Wednesday, March 1, 2017

Airing Dirty Linen

The housekeeper yelled at me.

Why is this so upsetting?

It was a misunderstanding.  The bin of used linen was full.  It never contains anything because we never use linen in my area, only disposable.

But today I was out of disposable table covers.  I needed linen for a few different patients, so the linen bin filled up.  It was not overflowing.  (Getting supplies is a very slow process.)

I cleaned the room myself.  I always do because it will not get cleaned otherwise.  It’s not a big deal if the linen bin does not get emptied.  I would do it myself the next day.

In this facility, the approach I have with people is: If they choose to do their job, great.  If not, their job falls on me.  I have no recourse at this point.

Housekeeping does not clean my area or empty the trash cans.  I have been doing this myself for years.  I didn’t empty the linen because it was time for me to leave and it would be waiting for me the next morning.  Just like the trash can or any spills.  Nothing unusual.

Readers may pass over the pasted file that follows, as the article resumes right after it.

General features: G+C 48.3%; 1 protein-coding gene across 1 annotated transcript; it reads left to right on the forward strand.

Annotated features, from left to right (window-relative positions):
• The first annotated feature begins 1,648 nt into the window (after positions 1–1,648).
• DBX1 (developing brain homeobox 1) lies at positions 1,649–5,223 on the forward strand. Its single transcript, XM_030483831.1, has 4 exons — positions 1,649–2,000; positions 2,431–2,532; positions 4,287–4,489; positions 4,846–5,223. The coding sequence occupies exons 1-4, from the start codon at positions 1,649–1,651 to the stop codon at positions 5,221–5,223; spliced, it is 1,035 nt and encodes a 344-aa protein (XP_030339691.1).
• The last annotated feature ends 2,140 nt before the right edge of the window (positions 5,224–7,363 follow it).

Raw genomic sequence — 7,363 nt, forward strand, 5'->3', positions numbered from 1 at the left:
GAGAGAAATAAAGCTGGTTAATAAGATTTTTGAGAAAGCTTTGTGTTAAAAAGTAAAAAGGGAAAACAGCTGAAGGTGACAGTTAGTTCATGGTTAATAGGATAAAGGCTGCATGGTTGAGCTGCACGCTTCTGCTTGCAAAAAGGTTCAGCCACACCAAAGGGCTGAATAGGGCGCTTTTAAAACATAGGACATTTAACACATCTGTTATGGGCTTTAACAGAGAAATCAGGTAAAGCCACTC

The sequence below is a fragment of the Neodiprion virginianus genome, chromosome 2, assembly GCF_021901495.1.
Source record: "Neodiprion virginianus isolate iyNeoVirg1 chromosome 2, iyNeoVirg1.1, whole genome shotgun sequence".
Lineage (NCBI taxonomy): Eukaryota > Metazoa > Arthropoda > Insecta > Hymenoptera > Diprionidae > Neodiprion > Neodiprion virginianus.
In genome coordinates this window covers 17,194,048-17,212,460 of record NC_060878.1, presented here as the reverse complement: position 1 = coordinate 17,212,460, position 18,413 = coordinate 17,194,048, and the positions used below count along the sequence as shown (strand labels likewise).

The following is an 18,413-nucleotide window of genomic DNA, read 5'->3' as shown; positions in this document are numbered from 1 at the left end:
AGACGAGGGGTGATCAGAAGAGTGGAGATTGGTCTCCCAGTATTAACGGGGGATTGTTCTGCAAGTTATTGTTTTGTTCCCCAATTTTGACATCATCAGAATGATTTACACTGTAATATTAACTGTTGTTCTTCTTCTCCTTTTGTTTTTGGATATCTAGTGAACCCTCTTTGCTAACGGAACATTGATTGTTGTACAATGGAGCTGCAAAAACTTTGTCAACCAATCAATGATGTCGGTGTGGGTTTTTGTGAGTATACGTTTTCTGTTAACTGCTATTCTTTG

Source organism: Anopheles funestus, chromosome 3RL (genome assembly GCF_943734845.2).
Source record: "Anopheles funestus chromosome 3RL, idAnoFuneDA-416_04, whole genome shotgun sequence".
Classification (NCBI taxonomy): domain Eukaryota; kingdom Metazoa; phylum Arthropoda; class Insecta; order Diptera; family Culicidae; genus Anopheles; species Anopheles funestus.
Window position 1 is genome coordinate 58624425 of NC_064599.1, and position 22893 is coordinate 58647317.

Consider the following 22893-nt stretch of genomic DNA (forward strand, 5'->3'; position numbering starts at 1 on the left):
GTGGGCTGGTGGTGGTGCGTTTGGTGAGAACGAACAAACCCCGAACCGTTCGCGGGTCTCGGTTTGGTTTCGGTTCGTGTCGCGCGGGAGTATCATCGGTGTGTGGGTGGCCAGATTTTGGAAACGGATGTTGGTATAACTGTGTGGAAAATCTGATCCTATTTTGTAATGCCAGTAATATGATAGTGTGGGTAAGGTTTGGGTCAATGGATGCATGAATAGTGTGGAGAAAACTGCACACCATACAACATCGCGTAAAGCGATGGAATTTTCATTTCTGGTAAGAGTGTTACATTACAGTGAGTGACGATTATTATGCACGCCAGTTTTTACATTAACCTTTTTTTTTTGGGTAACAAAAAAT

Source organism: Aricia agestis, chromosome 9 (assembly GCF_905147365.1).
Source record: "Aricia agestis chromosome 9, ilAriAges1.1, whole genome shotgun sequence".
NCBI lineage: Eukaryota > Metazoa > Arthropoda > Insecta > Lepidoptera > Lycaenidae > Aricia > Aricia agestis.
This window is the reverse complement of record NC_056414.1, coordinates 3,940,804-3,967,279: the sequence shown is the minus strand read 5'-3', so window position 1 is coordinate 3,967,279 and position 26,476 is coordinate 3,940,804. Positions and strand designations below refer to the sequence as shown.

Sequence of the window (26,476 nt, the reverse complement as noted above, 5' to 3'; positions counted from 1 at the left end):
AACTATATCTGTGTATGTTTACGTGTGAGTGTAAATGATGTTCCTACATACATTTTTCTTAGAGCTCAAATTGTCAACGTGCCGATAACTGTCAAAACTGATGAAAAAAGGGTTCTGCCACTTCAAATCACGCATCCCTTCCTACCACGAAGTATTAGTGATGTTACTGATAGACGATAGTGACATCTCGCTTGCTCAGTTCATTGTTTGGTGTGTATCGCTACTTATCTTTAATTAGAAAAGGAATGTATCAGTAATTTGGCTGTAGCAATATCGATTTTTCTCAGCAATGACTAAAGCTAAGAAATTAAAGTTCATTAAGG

The housekeeper arrived at the end of my shift and stared at the full bin of linen.  “What happened in here?” he asked.

“Oh, we used a few sheets today.  We don’t usually, but today we did,” I answered.

That’s when he started yelling.  In front of a bunch of people, including my supervisor.

“You don’t have to tell me to clean.  I always do my job.  Who do you think you are, telling me something needs cleaning?  I clean every night!  I don’t need you telling me what to do.  I’m getting out of here!  I don’t have to take this abuse!” and he pushed his cart down the hallway and out of sight as quickly as the overburdened wheels could go.

I never know what to say when this happens.  Inside my head, I’m thinking that this makes sense.  I am an awful person.  I thought we had a decent working relationship, but in reality, I was being horrible and he was letting it slide until now.

My supervisor had to make this into a bigger deal.  “What did you do to upset him so much?” she announced in front of the crowd.

“I don’t know,” I whispered.  “I didn’t intend any harm.”

She continued in a raised voice, “You see, this is your problem.  You don’t worry about how your words will hurt other people.”

The entire way home I thought about ways I could retreat more into my shell at work.  Barely speak, yet not appear to be condescendingly ignoring people.

I compartmentalize.  Leave this behind at work.  Leave it behind in the moment it happened.  But this is still bothering me.  Maybe writing this story will help me put it to rest.


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